Cloud Cloud Cloud
Hey look, everyone, it’s 2017, and the AICPA is still offering people three reasons to “embrace cloud-based technology.” Greg Kyte tweeted it best: You only need one reason to embrace cloud technology: everything is in the fucking cloud. Like, everything. Email. Banking. Ordering food. Your vacation photos. Getting a ride from a stranger in their car. Your friends that you go out of your away to avoid. All of these things are safely in the cloud. And yes, accounting software and all sorts of handy work stuff are in the cloud now too.
The cloud, aka the Internet, has been around for quite a while and, for the most part, it works quite well. Sure, sometimes there are problems, but it can’t burn to the ground in the literal sense or suffer massive water damage like physically stored things can. And, hey, the cloud aka the Internet doesn’t even care if you pour a Coke onto your computer or run it over with a Mack truck. Once you get a new computer, all your stuff will be right there waiting for you. Of course, you’d never let anything happen to your smartphone, which can access the cloud just fine too, so you don’t even have to wait to get that new computer.
So I guess what we’re saying here is this: Yes, embrace the cloud. But asking people to embrace the cloud is like asking them to embrace oxygen, or pizza, or sex, or iced tea on a hot day, or cat videos (which are, conveniently, in the cloud). You shouldn’t have to ask them. And if you do have to ask them, they’re beyond help.
How’s Toshiba doing?
Well, addressing media reports that say your auditor might not express an opinion on your overdue annual report is never a good sign:
Toshiba Corp […] on Thursday denied a media report that the company was told by its auditor that it would not provide an opinion, or an endorsement, for its annual report.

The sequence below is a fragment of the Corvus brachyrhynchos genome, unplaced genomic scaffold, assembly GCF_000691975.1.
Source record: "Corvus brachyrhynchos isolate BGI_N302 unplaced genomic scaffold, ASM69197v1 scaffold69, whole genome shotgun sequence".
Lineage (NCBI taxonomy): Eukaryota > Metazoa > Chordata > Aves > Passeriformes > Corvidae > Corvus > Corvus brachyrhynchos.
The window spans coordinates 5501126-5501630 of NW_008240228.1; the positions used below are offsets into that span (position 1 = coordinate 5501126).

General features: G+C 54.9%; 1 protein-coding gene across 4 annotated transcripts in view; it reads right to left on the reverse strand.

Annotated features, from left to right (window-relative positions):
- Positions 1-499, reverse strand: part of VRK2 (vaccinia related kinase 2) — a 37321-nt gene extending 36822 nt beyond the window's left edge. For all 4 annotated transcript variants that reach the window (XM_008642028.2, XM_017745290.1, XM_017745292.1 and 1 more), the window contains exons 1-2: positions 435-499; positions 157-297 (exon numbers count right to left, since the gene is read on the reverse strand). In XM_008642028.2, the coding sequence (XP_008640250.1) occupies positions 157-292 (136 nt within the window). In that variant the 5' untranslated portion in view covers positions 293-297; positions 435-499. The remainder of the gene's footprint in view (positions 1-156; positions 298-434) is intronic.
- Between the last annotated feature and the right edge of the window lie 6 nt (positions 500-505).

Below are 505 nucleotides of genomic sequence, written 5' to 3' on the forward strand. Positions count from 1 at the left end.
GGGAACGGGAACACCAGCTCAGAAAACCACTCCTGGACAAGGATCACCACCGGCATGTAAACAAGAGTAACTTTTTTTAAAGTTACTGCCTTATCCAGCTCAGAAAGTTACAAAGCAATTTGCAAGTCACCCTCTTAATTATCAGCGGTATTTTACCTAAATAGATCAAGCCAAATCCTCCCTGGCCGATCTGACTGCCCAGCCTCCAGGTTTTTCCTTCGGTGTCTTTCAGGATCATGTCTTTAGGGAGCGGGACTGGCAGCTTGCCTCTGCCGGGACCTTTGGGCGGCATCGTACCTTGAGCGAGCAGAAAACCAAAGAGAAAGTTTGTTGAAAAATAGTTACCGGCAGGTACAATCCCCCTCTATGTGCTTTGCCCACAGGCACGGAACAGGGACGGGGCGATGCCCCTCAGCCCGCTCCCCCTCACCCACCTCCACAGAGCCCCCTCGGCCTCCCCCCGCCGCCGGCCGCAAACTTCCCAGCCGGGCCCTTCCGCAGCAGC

Toshiba has been unable to file an audited financial report for the year ended March. It has been at odds with auditor PricewaterhouseCoopers Aarata (PwC) since a surprise writedown at its now-bankrupt Westinghouse nuclear unit.
Oh, Arthur Andersen
This story about the sale of a building once owned by Arthur Andersen in Sarasota, Fla. has a sad little anecdote:
The 157,000-square-foot complex, 101 Paramount Drive, was built in 1999 and occupied by Arthur Andersen, the “Big Five” accounting firm that once employed 1,000 people in Sarasota after moving its tax software division here. The company had been the auditor for Enron, the Texas energy corporation that collapsed in 2001 after it was found to have engaged in a massive accounting fraud.
The taint of the scandal was so strong that the name of the street was changed in 2013 from Arthur Anderson Parkway to Paramount.
It’s true! Here’s the story in the Sarasota Herald-Tribune from 2013 with its own gloomy details:
The name change was pushed by a company that plans to soon announce its relocation to the Sarasota Commerce Center and one of two large office buildings in the office complex.
The company insisted that “Arthur Andersen” had to go.
“It was a deal breaker. We are working with a tenant who felt very strongly about it,” said Lori Hellstrom, director of leasing at Osprey Real Estate Services, whose parent company owns the building.
“Arthur Andersen is not something they wanted to be associated with. Most people would agree with that. It was long overdue,” Hellstrom said.
To be fair, to keep a name for 11 years after imploding in scandal is pretty impressive. You’re not going to come across anything named “Madoff” these days.
Previously, on Going Concern…
In other news:
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- More than half of all selfie deaths have occurred in just one country
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